Google Translate Funny Fails

Translator funny fail blog

Do you need an experienced translator or can you use Google Translate on your website / brochure / signs?

On 7 June 2017 we put it to the test, resulting in some hilarious fails like the ones below!


Spanish translation fail

"A woman riding her motorbike in leathers stopped to give a light to a boy in overalls carrying a jack and a milling cutter".

Google translate fail

If you enter the Spanish and then translate it the other way, this gives:

Spanish translation - monkey wearing a strawberry

"A woman riding a motorcycle in leathers stopped to give birth to a boy in the monkey wearing a cat and a strawberry".

Thanks to Martmeister on the Duolingo chat - Having fun with Google Translate - for discovering this!



We translated "The trainers wore trainers and left on trains" into French

French trainers

When we converted this back from French to English again, it gave the following:

Funny French translation

As well as the differences between "left on" and "left them on", the other major challenge is contextualising the different words in the sentence.


German dogs and cats

German dog with a hangover

When translating "my dog has a hangover" to German it becomes "My dog has a cat"!

If you're looking to convert dog speak to human speak, you might have more success with Google's Translate for Animals app.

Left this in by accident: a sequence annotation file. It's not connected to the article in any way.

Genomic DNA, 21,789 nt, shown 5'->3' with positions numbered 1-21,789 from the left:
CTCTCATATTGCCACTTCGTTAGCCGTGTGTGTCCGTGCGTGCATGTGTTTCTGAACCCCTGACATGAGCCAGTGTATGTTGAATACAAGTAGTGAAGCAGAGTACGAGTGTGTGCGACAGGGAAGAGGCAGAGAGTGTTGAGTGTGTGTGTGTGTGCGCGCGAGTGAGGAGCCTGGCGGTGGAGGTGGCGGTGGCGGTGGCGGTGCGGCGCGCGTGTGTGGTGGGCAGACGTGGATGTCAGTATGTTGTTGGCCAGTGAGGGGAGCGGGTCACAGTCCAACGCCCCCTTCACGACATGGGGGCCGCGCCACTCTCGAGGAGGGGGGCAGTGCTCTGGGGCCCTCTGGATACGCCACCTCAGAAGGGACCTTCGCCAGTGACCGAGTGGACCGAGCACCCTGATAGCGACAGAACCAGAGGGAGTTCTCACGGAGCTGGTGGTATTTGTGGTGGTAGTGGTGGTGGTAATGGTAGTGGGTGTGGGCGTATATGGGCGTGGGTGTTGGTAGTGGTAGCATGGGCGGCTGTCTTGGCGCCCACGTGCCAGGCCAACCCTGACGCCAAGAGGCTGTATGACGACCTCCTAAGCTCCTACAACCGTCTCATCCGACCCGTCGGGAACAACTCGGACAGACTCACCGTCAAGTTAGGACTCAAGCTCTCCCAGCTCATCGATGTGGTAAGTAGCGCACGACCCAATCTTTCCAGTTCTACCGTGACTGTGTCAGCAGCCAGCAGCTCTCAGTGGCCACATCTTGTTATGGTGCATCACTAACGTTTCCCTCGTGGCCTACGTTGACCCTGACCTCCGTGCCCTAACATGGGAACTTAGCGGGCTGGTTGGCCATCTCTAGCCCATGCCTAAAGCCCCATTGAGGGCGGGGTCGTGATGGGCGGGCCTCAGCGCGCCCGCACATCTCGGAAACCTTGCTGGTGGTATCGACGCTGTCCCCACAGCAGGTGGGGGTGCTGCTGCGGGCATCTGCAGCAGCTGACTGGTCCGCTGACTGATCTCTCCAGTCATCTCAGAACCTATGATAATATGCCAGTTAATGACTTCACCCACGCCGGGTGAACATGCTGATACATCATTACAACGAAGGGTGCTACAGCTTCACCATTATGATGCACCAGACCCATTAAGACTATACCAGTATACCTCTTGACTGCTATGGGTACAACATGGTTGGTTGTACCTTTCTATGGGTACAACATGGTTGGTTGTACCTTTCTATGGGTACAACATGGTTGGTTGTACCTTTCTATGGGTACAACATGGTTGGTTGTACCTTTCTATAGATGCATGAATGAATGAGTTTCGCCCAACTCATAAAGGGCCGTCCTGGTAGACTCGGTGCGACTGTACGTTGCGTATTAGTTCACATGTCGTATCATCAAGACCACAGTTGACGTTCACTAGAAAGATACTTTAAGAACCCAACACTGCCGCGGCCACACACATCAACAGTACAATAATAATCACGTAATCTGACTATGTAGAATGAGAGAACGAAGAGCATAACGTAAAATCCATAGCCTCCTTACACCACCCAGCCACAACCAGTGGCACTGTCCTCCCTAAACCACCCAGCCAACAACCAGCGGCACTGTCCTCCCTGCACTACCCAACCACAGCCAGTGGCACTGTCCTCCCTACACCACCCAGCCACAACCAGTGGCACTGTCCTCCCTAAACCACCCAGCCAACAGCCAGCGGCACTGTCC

German dog and cat


Sometimes when you translate something with Google, it becomes meaningless, or what I like to call 'Googledygook'.  Here's an example:

"The court awarded costs to the defendant."

The German translation for this is:

"Das Gericht hat dem Angeklagten Kosten gekostet."  When you translate it back into English it becomes:

German translate with Google


Funny Dutch Translation

Double Dutch means to talk gibberish and there are certainly some funny examples of this when you use Google translate!

For example "Beat around the bush" means to talk indirectly on a subject.  In Dutch this becomes "versla de bush".  When you translate this back, it becomes:

Double Dutch


Russian to Elvish Translation?

It's now been fixed, but in 2016 Google had a bug that translated "Russian Federation" to "Mordor", the home of Sauron, the evil wizard in JRR Tolkien's Lord of the Rings books.

You may ask how this came to be?  The BBC article covers this story in detail.


It doesn't have to be a fail to be funny!

It's not just the fails that prove entertaining, sometimes the accurate translations can be funny too!